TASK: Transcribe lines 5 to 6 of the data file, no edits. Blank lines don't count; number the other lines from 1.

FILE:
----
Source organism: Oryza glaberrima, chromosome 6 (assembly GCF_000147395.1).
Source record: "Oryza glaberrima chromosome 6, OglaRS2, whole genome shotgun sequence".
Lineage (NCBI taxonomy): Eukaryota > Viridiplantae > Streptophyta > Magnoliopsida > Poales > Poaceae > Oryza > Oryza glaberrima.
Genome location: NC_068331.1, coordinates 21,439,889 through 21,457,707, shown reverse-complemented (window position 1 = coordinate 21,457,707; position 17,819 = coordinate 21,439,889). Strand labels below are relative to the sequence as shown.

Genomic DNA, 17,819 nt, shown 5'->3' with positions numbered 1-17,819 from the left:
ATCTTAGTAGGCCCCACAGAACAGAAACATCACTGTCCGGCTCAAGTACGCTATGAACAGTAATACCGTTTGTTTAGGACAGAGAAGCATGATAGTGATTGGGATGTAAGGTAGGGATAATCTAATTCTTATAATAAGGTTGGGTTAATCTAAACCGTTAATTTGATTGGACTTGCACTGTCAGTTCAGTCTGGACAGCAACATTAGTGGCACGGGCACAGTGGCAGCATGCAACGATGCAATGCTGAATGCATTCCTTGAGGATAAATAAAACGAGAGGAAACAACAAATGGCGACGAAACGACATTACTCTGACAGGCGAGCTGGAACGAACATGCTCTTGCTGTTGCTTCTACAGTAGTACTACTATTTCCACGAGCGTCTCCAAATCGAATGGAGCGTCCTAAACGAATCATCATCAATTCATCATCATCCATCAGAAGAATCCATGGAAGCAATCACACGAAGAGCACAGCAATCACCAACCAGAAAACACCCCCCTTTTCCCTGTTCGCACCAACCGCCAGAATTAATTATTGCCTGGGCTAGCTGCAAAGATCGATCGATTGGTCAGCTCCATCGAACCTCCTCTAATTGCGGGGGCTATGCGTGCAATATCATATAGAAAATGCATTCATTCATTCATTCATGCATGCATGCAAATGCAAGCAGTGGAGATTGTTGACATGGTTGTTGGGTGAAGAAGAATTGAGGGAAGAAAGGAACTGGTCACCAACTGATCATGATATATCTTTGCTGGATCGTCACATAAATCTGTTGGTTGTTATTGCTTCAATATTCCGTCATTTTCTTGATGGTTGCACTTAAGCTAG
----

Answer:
Genomic DNA, 17,819 nt, shown 5'->3' with positions numbered 1-17,819 from the left:
ATCTTAGTAGGCCCCACAGAACAGAAACATCACTGTCCGGCTCAAGTACGCTATGAACAGTAATACCGTTTGTTTAGGACAGAGAAGCATGATAGTGATTGGGATGTAAGGTAGGGATAATCTAATTCTTATAATAAGGTTGGGTTAATCTAAACCGTTAATTTGATTGGACTTGCACTGTCAGTTCAGTCTGGACAGCAACATTAGTGGCACGGGCACAGTGGCAGCATGCAACGATGCAATGCTGAATGCATTCCTTGAGGATAAATAAAACGAGAGGAAACAACAAATGGCGACGAAACGACATTACTCTGACAGGCGAGCTGGAACGAACATGCTCTTGCTGTTGCTTCTACAGTAGTACTACTATTTCCACGAGCGTCTCCAAATCGAATGGAGCGTCCTAAACGAATCATCATCAATTCATCATCATCCATCAGAAGAATCCATGGAAGCAATCACACGAAGAGCACAGCAATCACCAACCAGAAAACACCCCCCTTTTCCCTGTTCGCACCAACCGCCAGAATTAATTATTGCCTGGGCTAGCTGCAAAGATCGATCGATTGGTCAGCTCCATCGAACCTCCTCTAATTGCGGGGGCTATGCGTGCAATATCATATAGAAAATGCATTCATTCATTCATTCATGCATGCATGCAAATGCAAGCAGTGGAGATTGTTGACATGGTTGTTGGGTGAAGAAGAATTGAGGGAAGAAAGGAACTGGTCACCAACTGATCATGATATATCTTTGCTGGATCGTCACATAAATCTGTTGGTTGTTATTGCTTCAATATTCCGTCATTTTCTTGATGGTTGCACTTAAGCTAG